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Review

Urine Treatment on the International Space Station: Current Practice and Novel Approaches

1
School of Civil and Environmental Engineering, University of Technology, Sydney (UTS), City Campus, Broadway, NSW 2007, Australia
2
Aquaporin A/S and Aquaporin Space Alliance (ASA), 2800 Kgs. Lyngby, Denmark
3
Department of Chemical Engineering, The University of Melbourne, Victoria 3010, Australia
4
Institute of Sustainable Futures, University of Technology, Sydney (UTS), City Campus, Broadway, NSW 2007, Australia
5
School of Urban and Environmental Engineering, Ulsan Institute of Science and Technology (UNIST), UNIST-gil 50, Ulsan 689-798, Korea
*
Author to whom correspondence should be addressed.
Membranes 2020, 10(11), 327; https://doi.org/10.3390/membranes10110327
Received: 25 September 2020 / Revised: 17 October 2020 / Accepted: 21 October 2020 / Published: 2 November 2020
(This article belongs to the Special Issue Membranes for Water, Gas and Ion Separation)
A reliable, robust, and resilient water recovery system is of paramount importance on board the International Space Station (ISS). Such a system must be able to treat all sources of water, thereby reducing resupply costs and allowing for longer-term space missions. As such, technologies able to dewater urine in microgravity have been investigated by different space agencies. However, despite over 50 years of research and advancements on water extraction from human urine, the Urine Processing Assembly (UPA) and the Water Processor Assembly (WPA) now operating on the ISS still achieve suboptimal water recovery rates and require periodic consumables resupply. Additionally, urine brine from the treatment is collected for disposal and not yet reused. These factors, combined with the need for a life support system capable of tolerating even dormant periods of up to one year, make the research in this field ever more critical. As such, in the last decade, extensive research was conducted on the adaptation of existing or emerging technologies for the ISS context. In virtue of having a strong chemical resistance, small footprint, tuneable selectivity and versatility, novel membrane-based processes have been in focus for treating human urine. Their hybridisation with thermal and biological processes as well as the combination with new nanomaterials have been particularly investigated. This article critically reviews the UPA and WPA processes currently in operation on the ISS, summarising the research directions and needs, highlighted by major space agencies, necessary for allowing life support for missions outside the Low Earth Orbit (LEO). Additionally, it reviews the technologies recently proposed to improve the performance of the system as well as new concepts to allow for the valorisation of the nutrients in urine or the brine after urine dewatering. View Full-Text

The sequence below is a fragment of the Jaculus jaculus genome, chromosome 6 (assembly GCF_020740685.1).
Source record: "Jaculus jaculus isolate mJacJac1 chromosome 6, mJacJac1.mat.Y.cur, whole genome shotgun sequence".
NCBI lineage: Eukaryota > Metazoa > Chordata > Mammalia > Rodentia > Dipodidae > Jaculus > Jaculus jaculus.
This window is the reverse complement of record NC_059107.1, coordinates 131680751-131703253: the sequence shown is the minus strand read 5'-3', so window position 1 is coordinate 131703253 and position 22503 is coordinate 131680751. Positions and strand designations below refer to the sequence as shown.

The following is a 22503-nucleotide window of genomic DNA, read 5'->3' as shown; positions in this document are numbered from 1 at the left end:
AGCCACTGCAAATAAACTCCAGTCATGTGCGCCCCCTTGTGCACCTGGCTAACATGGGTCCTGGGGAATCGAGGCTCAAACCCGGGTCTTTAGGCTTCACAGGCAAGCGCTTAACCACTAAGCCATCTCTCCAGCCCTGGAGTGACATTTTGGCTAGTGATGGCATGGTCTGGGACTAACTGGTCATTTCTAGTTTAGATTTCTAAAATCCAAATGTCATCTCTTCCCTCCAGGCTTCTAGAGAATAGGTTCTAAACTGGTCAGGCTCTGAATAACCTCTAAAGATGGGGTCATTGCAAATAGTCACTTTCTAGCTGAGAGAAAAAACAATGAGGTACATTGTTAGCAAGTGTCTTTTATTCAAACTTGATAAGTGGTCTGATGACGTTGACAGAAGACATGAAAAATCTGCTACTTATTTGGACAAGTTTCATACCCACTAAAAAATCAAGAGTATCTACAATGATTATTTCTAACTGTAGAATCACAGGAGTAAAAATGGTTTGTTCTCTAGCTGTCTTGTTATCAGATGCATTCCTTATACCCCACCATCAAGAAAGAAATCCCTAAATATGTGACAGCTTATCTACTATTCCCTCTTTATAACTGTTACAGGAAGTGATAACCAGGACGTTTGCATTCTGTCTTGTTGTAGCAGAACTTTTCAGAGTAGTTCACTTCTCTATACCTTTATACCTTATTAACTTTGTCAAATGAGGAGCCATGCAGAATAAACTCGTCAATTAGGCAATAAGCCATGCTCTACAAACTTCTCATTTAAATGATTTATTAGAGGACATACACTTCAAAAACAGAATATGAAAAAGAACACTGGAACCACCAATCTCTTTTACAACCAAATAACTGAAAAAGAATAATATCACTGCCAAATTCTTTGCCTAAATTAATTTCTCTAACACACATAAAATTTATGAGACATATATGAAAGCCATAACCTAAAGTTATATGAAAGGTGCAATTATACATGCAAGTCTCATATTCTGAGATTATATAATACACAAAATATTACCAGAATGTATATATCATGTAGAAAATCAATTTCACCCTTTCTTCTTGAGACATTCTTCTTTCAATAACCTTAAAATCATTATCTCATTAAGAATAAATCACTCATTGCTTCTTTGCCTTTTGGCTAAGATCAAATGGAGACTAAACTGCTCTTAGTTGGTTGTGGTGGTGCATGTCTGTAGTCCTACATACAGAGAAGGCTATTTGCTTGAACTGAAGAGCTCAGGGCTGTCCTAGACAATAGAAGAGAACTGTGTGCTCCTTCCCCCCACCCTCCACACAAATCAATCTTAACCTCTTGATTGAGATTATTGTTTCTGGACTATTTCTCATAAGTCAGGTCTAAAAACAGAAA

Keywords: human urine; resource recovery; international space station; urine fertiliser human urine; resource recovery; international space station; urine fertiliser
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MDPI and ACS Style

Volpin, F.; Badeti, U.; Wang, C.; Jiang, J.; Vogel, J.; Freguia, S.; Fam, D.; Cho, J.; Phuntsho, S.; Shon, H.K. Urine Treatment on the International Space Station: Current Practice and Novel Approaches. Membranes 2020, 10, 327. https://doi.org/10.3390/membranes10110327

AMA Style

Volpin F, Badeti U, Wang C, Jiang J, Vogel J, Freguia S, Fam D, Cho J, Phuntsho S, Shon HK. Urine Treatment on the International Space Station: Current Practice and Novel Approaches. Membranes. 2020; 10(11):327. https://doi.org/10.3390/membranes10110327

Chicago/Turabian Style

Volpin, Federico, Umakant Badeti, Chen Wang, Jiaxi Jiang, Jörg Vogel, Stefano Freguia, Dena Fam, Jaeweon Cho, Sherub Phuntsho, and Ho K. Shon. 2020. "Urine Treatment on the International Space Station: Current Practice and Novel Approaches" Membranes 10, no. 11: 327. https://doi.org/10.3390/membranes10110327

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